Anyone who has ever had to undergo physical rehabilitation can attest to the monotony of treadmill — “dreadmill” — training. But what if researchers were able to design an effective physical therapy regimen that was engaging too?

SimCity meets physical therapy is one of the goals of Dr. Christopher Rhea, director of the new Virtual Environment for Assessment and Rehabilitation (VEAR) Laboratory. In a lab equipped with a “slip-trip” treadmill, cameras, computers and ample empty space, Rhea and his students are able to create virtual worlds, replicating real-life situations to help patients rehabilitate injuries, disease or the effects of aging.

The virtual atmosphere gives clinicians “a more precise, optimal way to rehabilitate someone,” said Rhea, an assistant professor of kinesiology in the UNCG School of Health and Human Sciences. It also adds a level of sport to the process with its video game feel. “It may seem like a game to you, but really what we’re doing is giving you a very scientific prescription to rehabilitate yourself. We’re building into the environment the movements you’re lacking.”

Rhea and his staff are able to build 2-D and 3-D environments for patient rehabilitation. In one example, movement patterns from a healthy participant are recorded, transposed into an avatar and projected onto a large screen. By following in the avatar’s footsteps, a patient replicates and practices a proper walking pattern.

Rhea can also create an immersive virtual reality environment in 3-D, such as a busy sidewalk scene where the patient will be able to practice the movements necessary to weave in and around pedestrian traffic.

The VEAR Lab’s niche focus on physical rehabilitation makes it unique. There are less than 10 other labs like it in the United States, Rhea said. And the opportunities for collaboration with researchers around the world are vast. Already Rhea is collaborating with faculty at UNCG who study anterior cruciate ligament knee injuries, faculty at Winston-Salem State University who work with children with cerebral palsy, researchers at Bradford University in England who focus on therapy for patients with leg amputations, and with clinicians at UNC Chapel Hill on rehabilitation for stroke patients.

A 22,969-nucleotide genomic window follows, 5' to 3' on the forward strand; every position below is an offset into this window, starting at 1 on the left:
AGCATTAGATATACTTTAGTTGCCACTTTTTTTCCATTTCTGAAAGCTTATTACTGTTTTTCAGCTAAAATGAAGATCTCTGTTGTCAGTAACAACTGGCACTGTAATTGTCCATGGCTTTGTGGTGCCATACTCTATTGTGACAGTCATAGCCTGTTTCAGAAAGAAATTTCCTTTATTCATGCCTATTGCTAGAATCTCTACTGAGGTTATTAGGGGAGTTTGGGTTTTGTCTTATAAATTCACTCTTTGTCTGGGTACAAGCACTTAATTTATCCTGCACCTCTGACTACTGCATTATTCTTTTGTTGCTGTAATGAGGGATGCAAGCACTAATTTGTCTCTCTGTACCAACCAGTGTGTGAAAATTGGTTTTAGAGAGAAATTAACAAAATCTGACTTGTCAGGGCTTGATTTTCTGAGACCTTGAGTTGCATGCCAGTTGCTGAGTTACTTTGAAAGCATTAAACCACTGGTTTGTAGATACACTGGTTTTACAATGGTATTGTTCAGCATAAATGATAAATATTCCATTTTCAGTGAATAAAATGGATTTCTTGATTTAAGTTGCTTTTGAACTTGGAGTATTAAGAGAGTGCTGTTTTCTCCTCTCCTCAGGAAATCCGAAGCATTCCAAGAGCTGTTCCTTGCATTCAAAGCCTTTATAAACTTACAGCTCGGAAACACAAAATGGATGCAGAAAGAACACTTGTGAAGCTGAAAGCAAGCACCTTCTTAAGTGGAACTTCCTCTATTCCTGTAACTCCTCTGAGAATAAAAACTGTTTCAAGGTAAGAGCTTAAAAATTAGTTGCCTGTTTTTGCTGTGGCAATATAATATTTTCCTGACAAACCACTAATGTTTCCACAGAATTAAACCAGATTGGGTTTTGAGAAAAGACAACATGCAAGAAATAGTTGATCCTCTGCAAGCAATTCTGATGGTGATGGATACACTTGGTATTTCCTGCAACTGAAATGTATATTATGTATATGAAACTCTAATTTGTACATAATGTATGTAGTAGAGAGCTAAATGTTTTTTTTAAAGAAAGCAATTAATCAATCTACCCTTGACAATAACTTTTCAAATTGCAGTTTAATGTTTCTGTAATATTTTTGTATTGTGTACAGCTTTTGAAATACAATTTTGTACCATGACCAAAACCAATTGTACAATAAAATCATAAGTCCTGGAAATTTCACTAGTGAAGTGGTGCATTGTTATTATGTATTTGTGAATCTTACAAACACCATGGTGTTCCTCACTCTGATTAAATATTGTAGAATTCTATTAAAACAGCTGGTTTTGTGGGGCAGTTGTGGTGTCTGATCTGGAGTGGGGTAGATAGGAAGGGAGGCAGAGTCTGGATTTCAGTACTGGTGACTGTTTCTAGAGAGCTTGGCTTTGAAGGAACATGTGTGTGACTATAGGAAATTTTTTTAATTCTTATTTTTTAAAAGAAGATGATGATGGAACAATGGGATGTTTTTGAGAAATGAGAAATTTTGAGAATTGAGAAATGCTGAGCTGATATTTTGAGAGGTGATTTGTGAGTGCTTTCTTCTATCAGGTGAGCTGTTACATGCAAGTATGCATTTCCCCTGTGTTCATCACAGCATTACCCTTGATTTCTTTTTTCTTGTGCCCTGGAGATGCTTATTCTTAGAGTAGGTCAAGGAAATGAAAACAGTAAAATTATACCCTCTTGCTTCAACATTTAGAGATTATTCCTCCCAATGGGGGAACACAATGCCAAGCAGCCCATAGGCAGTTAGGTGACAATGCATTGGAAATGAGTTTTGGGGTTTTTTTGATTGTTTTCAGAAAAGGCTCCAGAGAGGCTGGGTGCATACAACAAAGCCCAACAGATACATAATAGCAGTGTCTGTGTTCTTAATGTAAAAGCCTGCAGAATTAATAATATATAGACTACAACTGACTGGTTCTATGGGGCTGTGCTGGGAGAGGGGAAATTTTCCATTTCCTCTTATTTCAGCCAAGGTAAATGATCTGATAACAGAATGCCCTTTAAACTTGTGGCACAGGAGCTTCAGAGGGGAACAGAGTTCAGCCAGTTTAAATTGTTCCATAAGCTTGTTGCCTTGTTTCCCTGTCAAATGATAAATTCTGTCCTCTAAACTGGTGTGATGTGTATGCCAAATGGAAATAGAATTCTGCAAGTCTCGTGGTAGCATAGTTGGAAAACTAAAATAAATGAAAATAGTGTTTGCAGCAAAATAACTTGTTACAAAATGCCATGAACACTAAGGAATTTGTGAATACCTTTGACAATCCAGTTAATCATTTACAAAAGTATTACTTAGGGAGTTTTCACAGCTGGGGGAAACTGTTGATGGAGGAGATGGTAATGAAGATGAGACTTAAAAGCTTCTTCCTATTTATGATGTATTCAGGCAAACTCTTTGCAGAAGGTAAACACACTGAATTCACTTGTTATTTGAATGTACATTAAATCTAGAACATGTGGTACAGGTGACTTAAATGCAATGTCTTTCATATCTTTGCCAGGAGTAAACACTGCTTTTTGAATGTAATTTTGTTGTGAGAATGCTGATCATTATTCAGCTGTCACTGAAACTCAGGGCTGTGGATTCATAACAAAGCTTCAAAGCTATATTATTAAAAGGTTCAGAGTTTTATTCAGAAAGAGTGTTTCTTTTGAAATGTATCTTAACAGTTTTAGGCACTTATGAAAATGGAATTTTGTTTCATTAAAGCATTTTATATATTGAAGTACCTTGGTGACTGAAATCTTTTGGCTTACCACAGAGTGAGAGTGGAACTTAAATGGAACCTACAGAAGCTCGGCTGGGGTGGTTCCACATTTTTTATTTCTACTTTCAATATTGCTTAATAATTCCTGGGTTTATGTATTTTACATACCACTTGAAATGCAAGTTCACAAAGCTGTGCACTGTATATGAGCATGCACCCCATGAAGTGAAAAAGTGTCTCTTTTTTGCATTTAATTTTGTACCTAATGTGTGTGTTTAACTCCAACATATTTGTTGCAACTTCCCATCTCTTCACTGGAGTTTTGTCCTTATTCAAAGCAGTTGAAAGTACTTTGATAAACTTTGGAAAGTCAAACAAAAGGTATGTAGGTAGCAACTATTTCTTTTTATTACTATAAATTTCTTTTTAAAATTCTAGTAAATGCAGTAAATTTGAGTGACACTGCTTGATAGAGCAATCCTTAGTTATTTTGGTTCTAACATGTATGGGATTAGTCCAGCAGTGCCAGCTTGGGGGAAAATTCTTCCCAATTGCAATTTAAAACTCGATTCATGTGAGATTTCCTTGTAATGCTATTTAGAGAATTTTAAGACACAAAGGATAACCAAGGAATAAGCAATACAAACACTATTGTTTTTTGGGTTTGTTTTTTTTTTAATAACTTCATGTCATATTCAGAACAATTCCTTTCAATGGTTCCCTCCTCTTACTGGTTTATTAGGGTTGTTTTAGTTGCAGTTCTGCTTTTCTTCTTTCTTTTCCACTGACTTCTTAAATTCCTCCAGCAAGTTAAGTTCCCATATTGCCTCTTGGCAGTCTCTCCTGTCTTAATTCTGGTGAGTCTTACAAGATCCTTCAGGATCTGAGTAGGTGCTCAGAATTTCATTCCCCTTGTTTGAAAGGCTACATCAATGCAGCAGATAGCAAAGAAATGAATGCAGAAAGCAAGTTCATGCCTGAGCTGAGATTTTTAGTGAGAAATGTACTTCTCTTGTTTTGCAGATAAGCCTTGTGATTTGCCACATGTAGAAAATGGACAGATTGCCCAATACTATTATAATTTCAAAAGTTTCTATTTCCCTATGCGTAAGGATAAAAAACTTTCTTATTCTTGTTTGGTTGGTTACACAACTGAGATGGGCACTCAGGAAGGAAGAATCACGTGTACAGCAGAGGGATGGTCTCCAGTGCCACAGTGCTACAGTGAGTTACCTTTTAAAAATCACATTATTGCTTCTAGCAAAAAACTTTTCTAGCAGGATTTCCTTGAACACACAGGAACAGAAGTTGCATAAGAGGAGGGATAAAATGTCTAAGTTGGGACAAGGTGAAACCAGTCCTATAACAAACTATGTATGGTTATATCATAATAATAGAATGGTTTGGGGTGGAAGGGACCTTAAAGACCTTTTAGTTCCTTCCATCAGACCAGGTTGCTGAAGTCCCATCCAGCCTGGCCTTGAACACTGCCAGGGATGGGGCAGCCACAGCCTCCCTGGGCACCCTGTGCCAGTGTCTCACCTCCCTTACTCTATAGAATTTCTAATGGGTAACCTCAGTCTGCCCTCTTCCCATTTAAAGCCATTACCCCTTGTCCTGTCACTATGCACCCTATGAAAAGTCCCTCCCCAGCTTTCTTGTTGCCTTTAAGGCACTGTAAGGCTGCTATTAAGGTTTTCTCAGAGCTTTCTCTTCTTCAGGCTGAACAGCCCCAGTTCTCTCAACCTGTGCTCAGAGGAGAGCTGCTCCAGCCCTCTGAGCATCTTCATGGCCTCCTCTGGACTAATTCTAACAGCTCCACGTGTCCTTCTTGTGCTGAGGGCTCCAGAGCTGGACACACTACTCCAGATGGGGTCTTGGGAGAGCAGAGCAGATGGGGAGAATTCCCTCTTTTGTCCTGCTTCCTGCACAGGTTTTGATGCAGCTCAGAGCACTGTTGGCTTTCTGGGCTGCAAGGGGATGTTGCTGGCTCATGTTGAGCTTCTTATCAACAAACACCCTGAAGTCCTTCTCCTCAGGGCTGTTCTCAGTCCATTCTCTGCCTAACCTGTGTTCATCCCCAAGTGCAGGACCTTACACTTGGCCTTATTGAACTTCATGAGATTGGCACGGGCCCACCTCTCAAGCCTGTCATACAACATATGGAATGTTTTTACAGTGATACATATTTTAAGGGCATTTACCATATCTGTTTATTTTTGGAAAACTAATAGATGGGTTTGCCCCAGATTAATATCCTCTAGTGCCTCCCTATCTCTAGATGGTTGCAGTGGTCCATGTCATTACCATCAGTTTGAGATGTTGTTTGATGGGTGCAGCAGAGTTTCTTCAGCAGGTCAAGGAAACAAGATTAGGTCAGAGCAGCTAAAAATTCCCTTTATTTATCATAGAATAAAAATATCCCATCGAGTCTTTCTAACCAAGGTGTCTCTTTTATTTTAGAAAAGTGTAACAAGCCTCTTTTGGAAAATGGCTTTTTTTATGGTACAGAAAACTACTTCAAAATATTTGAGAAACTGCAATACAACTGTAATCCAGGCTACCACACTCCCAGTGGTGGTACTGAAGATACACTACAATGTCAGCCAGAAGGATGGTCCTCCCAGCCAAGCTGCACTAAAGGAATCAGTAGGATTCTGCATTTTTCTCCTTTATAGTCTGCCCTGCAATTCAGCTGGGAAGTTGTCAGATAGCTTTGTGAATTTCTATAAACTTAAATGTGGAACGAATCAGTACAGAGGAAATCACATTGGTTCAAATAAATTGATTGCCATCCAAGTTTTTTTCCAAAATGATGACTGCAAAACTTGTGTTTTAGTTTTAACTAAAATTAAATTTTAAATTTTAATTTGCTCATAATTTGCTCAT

The flexibility of virtual reality allows for the creation of a wide range of rehabilitative therapies. “You can build whatever you want in virtual reality,” Rhea said. “That’s the beauty of virtual reality.”

Rhea doesn’t believe virtual reality therapies will ever replace traditional physical therapy. Rather, physical therapists will be able to offload a portion of the training aspect to avatars, ultimately allowing the physical therapists to oversee more patients. “We envision this type of virtual reality training not only provides a specific prescription for walking rehabilitation, but could also allow physical therapists to be more efficient in providing care to their patients,” he said.

Long term, once successful virtual reality therapies have been designed, Rhea dreams of downsizing the experience from a lab setting to one that’s more affordable and accessible, like a disc you can pop into a gaming system such as the Nintendo Wii or the Microsoft Kinect. “There are very few clinics in the county that can afford a third of a million dollar lab,” he said. “We’re keeping our eye on how to make this clinic friendly.”

Photography by Christopher English, University Relations